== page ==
The draft remained active for the Korean and the Vietnam Wars. The word “draft” for many conjures images of scruffy sixties radicals burning draft cards; popular notions about the disproportionate populations of poor and African American soldiers for that conflict originate with the Vietnam War and pop culture depictions of it. That view is shared today by many of those critical of the wars in Iraq and Afghanistan, even though racial and class demographics of the U.S. Armed Forces are remarkably similar to those of the population at large. Recruits from zip codes with median incomes between $35,000 and $79,999 are overrepresented among 2003–05 wartime enlistees, according to the Heritage Foundation’s “Who Are the Recruits?” report, issued in 2006.

In 1973, at the end of the Vietnam War, Congress ended the draft and instituted the All Volunteer Army. However, mandatory registration with the Selective Service persists: all 18-year-old males must register or risk a fine of $250,000 and/or five years’ imprisonment. No male U.S. citizen may receive federal financial aid for college without registering.

Logo for AmeriCorps Week 2009, Courtesy of the Corporation for National and Community Service.With real and perceived threats to American security, the question of conscription and whether or not the All Volunteer Army is an effective means of defending the United States (however one defines “defending”) is a complicated one. One core belief that the Vital Pictures team will address was written in 1783 by George Washington in a document prepared for Congress entitled “Sentiments on a Peace Establishment”: “It must be laid down as a primary position and the basis of our democratic system, that every citizen who enjoys the protection of a free government owes not only a proportion of his property but even his personal service to the defense of it.”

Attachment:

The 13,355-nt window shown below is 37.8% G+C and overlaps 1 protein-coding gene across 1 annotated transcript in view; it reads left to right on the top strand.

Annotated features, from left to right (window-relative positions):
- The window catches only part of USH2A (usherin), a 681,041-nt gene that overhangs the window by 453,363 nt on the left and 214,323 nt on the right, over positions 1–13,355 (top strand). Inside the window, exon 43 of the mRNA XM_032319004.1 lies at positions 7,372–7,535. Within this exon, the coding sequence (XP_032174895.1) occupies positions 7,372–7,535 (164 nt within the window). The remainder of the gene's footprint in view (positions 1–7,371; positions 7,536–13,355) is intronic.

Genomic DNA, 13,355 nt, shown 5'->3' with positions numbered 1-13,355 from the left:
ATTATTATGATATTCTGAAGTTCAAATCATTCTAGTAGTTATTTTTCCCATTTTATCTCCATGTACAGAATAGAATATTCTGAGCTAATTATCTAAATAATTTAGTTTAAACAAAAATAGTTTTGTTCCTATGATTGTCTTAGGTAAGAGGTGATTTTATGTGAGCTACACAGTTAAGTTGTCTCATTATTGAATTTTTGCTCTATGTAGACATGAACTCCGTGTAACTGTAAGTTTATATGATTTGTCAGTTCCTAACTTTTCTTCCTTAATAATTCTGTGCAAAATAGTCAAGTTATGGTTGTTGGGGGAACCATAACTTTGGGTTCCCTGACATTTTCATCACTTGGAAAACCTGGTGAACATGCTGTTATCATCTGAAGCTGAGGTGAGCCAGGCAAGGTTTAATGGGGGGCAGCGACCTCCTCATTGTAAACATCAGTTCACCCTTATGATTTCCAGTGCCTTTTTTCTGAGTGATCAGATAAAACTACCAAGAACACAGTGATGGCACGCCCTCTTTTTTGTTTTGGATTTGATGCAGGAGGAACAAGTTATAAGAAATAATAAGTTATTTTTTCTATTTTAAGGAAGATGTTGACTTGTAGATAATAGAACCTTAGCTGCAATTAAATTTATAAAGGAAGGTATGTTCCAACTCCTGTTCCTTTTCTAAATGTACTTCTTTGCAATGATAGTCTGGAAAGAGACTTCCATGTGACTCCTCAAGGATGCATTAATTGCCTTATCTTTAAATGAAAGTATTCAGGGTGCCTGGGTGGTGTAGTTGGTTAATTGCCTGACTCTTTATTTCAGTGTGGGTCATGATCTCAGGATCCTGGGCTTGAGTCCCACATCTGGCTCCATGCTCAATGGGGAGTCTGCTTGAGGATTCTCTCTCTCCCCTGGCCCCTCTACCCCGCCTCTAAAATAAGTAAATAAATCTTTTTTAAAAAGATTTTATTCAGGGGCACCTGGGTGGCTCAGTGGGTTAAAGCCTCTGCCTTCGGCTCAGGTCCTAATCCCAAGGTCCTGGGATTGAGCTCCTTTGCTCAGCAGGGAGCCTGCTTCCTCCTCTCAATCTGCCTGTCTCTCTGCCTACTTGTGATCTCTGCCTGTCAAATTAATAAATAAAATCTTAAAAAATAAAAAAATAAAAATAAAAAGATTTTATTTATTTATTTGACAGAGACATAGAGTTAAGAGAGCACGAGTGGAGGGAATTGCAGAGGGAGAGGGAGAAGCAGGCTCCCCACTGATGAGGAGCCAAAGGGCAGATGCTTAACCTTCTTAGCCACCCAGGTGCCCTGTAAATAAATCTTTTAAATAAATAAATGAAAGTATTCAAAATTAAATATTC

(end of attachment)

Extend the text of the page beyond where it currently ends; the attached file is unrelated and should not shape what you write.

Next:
It may be this ethos that fuels the Obama Administration’s service initiatives—and it may also be an implicit faith in the responsibility of the collective to address collapsing services. On March 18 of this year, Congress passed the Generations Invigorating Volunteering and Education (GIVE) Act, H.R. 1388, “updating and strengthening” (not to mention funding) national service programs administered by the Corporation for National and Community Service. The Congressional Budget Office estimates that the implementation of this law will cost $6 billion over the 2010–2014 period. A quick Internet search on this bill and its passage will give a whiff of the fear of mandatory service—a model that the U.S. public is far from embracing.

Focusing on a small set of families whose members have served in America’s armed conflicts from World War II to the current wars in Iraq and Afghanistan, the Vital Pictures team will merge a historical overview of the draft with personal accounts of how military service experiences affect individuals and their families. With their strong track record as documentary filmmakers and creators of enduring educational websites about complicated social issues, there’s no doubt that their efforts will contribute to national conversations about service of all kinds. As Christine Herbes-Sommers puts it, “it could place the notion of service in historical context, deflect some of the uninformed criticism and hostility, and help more Americans see service in its many forms—military and civilian—and its promise more clearly.”